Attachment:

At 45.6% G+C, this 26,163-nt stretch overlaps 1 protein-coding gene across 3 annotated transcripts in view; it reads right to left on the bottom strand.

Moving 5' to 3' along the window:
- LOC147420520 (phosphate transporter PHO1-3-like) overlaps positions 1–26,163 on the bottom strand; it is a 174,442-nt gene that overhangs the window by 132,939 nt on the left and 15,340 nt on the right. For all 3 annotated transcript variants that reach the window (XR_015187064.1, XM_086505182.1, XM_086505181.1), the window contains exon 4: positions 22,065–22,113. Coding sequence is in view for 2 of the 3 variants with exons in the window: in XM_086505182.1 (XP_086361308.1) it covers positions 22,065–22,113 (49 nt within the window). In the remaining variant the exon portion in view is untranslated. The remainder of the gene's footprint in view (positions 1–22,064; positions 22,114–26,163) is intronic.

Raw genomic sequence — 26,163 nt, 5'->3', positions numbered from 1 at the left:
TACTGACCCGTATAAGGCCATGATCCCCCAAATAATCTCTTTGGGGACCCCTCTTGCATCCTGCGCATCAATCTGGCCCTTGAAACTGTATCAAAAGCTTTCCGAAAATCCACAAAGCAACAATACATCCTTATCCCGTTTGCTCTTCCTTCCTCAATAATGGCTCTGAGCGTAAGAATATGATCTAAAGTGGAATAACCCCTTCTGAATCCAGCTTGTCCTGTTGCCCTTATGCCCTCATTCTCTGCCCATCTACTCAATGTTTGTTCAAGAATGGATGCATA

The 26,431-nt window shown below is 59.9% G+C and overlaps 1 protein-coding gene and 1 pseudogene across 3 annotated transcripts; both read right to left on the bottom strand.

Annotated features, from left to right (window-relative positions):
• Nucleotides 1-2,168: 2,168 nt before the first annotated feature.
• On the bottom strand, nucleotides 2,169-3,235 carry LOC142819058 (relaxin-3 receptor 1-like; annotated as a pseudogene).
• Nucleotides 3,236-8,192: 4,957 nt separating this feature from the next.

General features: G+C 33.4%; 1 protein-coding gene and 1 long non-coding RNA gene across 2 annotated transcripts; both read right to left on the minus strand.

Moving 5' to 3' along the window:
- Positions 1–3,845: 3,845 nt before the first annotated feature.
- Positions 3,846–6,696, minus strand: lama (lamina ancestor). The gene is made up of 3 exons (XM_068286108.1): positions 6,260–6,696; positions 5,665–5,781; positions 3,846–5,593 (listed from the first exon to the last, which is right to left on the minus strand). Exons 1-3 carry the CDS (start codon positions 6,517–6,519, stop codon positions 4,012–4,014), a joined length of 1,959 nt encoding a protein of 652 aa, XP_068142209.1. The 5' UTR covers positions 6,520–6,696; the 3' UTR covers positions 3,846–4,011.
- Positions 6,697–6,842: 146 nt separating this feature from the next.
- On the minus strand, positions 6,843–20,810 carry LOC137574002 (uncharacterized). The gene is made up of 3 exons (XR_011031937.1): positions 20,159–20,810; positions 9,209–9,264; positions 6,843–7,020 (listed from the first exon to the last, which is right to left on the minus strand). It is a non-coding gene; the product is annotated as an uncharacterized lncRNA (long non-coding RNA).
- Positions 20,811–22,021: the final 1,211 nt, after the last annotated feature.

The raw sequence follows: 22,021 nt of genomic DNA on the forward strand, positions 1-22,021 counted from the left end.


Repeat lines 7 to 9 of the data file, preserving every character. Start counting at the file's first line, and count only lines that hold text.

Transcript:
Annotated features, from left to right (window-relative positions):
• Nucleotides 1-2,168: 2,168 nt before the first annotated feature.
• On the bottom strand, nucleotides 2,169-3,235 carry LOC142819058 (relaxin-3 receptor 1-like; annotated as a pseudogene).